If your dream is to have your own business, consider taking some related courses online or at your local community college. Being around others who are passionate about expressing their own ideas will help fuel your dreams and keep you focused on your goal. Also, gaining momentum toward a goal is the hardest part. Once you’ve gained some confidence in your new field and met others who believe in your dream, the next steps will be easier. If you don’t have time to take a class right now, consider interviewing others who already have success in the field you’d like to enter. For instance, email some young entrepreneurs and ask if you can interview them about how they got started. Learning from others who have accomplished similar goals can save you time and energy, allowing you to learn from their mistakes without having to make the same ones yourself.

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Your dreams worth all the risks and effort.

Above all, remind yourself daily that your dreams, desires, and intuition matter. Do not let others be the deciding factor on whether you stay in a safe but unfulfilling job. Taking the path of least resistance will never lead to the life of your dreams. Realizing a dream involves risk and adventure, but that’s what makes it so worthwhile.

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Lindsay Shaffer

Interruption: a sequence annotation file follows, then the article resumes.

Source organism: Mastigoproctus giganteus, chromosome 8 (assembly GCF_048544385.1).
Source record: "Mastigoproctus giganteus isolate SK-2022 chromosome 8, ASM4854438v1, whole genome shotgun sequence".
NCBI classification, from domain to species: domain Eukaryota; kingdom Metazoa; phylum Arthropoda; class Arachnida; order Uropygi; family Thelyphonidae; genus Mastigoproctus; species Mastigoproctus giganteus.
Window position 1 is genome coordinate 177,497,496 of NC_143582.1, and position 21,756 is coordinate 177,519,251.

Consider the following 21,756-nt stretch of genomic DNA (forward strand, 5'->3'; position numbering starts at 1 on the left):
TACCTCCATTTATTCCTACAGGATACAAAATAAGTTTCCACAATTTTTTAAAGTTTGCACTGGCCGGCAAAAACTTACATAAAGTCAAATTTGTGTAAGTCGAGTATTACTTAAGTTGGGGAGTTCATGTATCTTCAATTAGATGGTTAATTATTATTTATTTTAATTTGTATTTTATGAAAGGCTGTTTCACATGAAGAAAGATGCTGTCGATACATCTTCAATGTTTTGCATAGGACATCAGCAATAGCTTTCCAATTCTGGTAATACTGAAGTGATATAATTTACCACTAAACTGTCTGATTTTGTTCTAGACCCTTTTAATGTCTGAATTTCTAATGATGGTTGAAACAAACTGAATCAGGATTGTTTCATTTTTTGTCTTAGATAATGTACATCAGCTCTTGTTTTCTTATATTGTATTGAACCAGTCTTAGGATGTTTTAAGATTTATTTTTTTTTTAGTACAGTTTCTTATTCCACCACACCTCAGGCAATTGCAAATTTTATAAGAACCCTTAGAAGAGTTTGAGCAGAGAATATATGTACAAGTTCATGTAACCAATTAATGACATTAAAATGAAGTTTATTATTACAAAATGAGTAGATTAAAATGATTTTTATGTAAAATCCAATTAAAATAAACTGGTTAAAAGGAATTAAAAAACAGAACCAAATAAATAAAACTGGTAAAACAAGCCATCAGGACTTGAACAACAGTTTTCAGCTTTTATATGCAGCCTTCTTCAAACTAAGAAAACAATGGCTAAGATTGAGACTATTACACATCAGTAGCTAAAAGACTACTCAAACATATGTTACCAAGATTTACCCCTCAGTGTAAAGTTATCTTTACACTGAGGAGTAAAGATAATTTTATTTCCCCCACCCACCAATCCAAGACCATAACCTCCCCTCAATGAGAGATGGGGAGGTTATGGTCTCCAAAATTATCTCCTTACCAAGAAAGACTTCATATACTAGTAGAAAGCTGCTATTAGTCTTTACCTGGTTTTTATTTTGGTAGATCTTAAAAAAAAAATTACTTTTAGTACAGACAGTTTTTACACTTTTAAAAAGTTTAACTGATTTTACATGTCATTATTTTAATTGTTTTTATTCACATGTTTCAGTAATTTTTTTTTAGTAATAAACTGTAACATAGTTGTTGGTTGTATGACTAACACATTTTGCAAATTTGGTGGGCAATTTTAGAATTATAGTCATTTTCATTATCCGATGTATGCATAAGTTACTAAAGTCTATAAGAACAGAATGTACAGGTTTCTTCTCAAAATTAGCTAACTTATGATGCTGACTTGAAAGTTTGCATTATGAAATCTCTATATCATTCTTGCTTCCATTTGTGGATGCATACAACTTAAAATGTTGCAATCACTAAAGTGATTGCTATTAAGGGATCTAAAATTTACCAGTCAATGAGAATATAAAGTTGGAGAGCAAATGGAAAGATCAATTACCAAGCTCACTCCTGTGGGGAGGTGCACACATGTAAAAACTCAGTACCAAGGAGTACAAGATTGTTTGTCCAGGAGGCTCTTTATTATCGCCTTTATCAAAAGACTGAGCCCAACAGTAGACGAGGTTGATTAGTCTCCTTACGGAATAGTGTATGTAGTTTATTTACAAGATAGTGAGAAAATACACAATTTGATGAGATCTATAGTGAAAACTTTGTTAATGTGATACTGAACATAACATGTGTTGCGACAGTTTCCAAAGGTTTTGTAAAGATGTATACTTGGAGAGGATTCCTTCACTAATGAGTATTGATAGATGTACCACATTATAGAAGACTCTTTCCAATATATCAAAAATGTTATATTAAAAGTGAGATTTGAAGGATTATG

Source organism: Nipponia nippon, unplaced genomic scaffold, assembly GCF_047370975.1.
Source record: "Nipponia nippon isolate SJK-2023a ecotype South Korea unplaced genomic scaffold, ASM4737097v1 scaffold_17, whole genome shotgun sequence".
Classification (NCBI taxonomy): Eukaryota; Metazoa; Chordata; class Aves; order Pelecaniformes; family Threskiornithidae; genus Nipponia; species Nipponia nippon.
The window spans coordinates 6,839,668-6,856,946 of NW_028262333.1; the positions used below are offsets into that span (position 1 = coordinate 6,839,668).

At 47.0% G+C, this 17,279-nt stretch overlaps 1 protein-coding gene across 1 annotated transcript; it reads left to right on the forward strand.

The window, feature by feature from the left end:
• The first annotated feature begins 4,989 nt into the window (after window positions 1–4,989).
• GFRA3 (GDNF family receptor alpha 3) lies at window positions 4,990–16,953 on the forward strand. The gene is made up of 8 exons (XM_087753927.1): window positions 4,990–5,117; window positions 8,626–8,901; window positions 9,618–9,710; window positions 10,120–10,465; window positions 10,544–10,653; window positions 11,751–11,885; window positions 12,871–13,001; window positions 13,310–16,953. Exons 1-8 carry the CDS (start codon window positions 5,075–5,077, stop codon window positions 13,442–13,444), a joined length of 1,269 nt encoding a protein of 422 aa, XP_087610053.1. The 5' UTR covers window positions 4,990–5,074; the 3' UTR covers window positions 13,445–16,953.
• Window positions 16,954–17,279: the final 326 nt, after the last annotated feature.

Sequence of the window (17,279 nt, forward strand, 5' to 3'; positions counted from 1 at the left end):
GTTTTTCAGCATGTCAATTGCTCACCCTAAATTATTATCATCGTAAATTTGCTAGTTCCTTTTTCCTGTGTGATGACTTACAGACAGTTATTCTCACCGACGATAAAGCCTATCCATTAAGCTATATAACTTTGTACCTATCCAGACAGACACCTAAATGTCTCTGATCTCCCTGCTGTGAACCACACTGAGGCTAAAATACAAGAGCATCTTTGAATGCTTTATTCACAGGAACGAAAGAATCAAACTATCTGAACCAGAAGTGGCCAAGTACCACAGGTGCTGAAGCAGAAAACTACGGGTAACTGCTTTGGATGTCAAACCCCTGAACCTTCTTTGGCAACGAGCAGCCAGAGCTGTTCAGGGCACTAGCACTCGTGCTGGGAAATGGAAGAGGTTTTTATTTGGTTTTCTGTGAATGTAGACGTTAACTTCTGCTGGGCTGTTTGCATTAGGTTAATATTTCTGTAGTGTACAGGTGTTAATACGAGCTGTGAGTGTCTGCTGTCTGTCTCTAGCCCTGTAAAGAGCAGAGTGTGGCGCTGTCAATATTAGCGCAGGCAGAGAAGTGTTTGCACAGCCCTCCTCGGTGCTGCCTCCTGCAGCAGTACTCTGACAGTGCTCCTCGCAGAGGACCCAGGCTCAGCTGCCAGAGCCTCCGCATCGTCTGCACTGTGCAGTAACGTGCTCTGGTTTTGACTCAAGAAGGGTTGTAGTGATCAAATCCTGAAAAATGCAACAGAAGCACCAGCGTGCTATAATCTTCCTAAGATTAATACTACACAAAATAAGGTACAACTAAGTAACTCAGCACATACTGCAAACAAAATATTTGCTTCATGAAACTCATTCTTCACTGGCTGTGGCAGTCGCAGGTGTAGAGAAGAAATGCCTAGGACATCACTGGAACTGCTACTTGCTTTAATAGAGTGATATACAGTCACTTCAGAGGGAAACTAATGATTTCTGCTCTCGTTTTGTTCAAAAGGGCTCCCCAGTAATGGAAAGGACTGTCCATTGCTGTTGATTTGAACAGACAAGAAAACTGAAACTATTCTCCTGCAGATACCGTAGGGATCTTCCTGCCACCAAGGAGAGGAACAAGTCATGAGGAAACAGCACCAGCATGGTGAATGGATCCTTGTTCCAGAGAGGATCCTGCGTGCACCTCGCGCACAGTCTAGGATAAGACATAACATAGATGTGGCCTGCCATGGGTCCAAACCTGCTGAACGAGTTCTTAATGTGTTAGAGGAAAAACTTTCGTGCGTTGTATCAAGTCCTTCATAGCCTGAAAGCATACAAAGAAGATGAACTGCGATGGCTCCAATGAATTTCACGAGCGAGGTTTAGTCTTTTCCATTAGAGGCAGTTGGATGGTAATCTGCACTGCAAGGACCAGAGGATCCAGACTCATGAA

Lindsay is a passionate teacher and writer who shares thoughts and ideas that inspire people to follow their passions.

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Last Updated on January 21, 2021

8 Creative Ways To Motivate Yourself To Reach Goals

8 Creative Ways To Motivate Yourself To Reach Goals

“Self-pity is our worst enemy, and if we yield to it we can never do anything wise in this world” – Helen Keller

From the moment our kindergarten teachers asked us what we wanted to be when we grew up to the job interview question that asks us to envision where we see ourselves in five or ten years time, everyone seems to want to know what we’re doing (or hope to do) with our lives. Some of us have detailed road maps in our minds, with mile-markers for each goal: Obtain a college degree, land a dream career, start a family, visit Mars, achieve world domination—whatever. Others like the scenic route. We have a vague picture of someone in the distant future who looks like us and is doing amazing things, but they’re too far off in the distance for us to see just what those amazing things are. Whether you’ve had your entire life planned out since you were 5 yrs old or are just winging it, we all need a jump start from time to time to keep us moving in the right direction—or any direction. Here are eight creative ways to motivate yourself to reach your goals.

1. Sing to yourself